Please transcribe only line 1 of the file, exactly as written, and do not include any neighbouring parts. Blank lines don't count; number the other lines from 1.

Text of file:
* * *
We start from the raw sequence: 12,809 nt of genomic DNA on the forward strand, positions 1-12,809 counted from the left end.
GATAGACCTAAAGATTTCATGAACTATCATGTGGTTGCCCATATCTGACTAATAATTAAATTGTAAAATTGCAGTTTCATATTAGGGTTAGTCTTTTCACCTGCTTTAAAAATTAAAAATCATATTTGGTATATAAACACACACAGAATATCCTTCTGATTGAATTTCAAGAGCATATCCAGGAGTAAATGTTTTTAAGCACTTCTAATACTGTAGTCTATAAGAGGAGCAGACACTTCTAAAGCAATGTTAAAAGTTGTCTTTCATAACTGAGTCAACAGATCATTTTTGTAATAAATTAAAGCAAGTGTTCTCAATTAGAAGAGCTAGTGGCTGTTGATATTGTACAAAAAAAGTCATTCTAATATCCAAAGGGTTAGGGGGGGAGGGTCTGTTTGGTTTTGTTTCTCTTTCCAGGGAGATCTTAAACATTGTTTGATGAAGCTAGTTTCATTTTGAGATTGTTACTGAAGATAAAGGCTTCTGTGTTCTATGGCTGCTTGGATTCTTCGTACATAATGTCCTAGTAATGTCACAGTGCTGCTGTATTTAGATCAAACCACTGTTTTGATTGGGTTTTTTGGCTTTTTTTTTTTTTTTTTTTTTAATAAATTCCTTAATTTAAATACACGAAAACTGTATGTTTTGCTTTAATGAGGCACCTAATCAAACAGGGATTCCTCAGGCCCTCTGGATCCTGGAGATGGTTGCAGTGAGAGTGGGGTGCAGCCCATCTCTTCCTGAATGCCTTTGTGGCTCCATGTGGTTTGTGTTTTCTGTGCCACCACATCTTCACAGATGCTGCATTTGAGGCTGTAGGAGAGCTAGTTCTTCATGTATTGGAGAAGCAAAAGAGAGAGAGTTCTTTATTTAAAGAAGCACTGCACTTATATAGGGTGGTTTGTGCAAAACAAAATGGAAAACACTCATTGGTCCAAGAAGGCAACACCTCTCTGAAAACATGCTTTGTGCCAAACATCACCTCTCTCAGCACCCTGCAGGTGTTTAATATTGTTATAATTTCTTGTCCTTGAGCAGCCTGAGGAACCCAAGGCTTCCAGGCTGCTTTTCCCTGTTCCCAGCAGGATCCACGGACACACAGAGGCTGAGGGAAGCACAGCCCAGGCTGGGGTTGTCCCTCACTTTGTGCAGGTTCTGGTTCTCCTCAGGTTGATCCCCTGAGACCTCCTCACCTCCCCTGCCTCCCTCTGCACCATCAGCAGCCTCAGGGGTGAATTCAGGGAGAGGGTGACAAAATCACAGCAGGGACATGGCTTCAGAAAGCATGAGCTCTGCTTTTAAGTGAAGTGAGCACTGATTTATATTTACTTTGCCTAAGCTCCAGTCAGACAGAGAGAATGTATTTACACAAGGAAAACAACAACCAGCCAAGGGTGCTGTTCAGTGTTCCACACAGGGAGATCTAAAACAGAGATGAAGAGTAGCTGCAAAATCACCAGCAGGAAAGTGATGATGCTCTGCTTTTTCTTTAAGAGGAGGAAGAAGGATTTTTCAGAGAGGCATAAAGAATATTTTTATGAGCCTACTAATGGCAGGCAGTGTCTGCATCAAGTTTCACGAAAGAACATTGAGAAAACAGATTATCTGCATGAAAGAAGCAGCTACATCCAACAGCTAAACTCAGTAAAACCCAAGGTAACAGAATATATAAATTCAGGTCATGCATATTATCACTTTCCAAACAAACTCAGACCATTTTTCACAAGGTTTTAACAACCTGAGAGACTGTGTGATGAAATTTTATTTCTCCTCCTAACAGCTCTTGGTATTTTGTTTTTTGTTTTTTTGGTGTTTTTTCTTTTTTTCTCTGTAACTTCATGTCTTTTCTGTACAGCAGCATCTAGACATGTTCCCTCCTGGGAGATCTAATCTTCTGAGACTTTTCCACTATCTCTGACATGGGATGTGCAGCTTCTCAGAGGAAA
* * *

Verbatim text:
We start from the raw sequence: 12,809 nt of genomic DNA on the forward strand, positions 1-12,809 counted from the left end.